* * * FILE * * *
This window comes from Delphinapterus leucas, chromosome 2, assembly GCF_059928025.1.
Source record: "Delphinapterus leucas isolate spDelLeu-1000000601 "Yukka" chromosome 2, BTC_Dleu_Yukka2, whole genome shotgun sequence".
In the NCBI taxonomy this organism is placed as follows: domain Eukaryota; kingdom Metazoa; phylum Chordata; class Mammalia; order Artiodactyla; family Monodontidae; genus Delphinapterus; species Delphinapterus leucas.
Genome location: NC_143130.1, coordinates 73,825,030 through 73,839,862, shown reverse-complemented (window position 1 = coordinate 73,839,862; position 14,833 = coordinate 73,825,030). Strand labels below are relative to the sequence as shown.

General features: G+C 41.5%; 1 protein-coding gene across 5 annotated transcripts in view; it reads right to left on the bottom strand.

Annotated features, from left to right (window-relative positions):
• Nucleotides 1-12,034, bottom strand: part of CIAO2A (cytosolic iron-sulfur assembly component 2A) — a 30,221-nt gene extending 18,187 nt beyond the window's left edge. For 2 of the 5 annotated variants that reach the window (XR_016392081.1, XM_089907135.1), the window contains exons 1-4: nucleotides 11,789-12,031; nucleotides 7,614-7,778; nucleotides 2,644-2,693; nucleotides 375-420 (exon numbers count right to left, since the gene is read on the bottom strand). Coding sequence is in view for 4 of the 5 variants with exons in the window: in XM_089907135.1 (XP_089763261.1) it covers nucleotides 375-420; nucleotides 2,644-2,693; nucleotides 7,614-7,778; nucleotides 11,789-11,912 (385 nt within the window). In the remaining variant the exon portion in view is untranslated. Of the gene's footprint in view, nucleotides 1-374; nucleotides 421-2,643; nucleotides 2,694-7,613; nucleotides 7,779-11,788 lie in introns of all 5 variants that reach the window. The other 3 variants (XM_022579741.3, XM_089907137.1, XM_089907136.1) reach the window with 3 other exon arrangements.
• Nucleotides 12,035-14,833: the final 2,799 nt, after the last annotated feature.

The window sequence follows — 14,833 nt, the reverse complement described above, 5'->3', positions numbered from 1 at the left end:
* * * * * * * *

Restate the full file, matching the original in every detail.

This window comes from Delphinapterus leucas, chromosome 2, assembly GCF_059928025.1.
Source record: "Delphinapterus leucas isolate spDelLeu-1000000601 "Yukka" chromosome 2, BTC_Dleu_Yukka2, whole genome shotgun sequence".
In the NCBI taxonomy this organism is placed as follows: domain Eukaryota; kingdom Metazoa; phylum Chordata; class Mammalia; order Artiodactyla; family Monodontidae; genus Delphinapterus; species Delphinapterus leucas.
Genome location: NC_143130.1, coordinates 73,825,030 through 73,839,862, shown reverse-complemented (window position 1 = coordinate 73,839,862; position 14,833 = coordinate 73,825,030). Strand labels below are relative to the sequence as shown.

General features: G+C 41.5%; 1 protein-coding gene across 5 annotated transcripts in view; it reads right to left on the bottom strand.

Annotated features, from left to right (window-relative positions):
• Nucleotides 1-12,034, bottom strand: part of CIAO2A (cytosolic iron-sulfur assembly component 2A) — a 30,221-nt gene extending 18,187 nt beyond the window's left edge. For 2 of the 5 annotated variants that reach the window (XR_016392081.1, XM_089907135.1), the window contains exons 1-4: nucleotides 11,789-12,031; nucleotides 7,614-7,778; nucleotides 2,644-2,693; nucleotides 375-420 (exon numbers count right to left, since the gene is read on the bottom strand). Coding sequence is in view for 4 of the 5 variants with exons in the window: in XM_089907135.1 (XP_089763261.1) it covers nucleotides 375-420; nucleotides 2,644-2,693; nucleotides 7,614-7,778; nucleotides 11,789-11,912 (385 nt within the window). In the remaining variant the exon portion in view is untranslated. Of the gene's footprint in view, nucleotides 1-374; nucleotides 421-2,643; nucleotides 2,694-7,613; nucleotides 7,779-11,788 lie in introns of all 5 variants that reach the window. The other 3 variants (XM_022579741.3, XM_089907137.1, XM_089907136.1) reach the window with 3 other exon arrangements.
• Nucleotides 12,035-14,833: the final 2,799 nt, after the last annotated feature.

The window sequence follows — 14,833 nt, the reverse complement described above, 5'->3', positions numbered from 1 at the left end: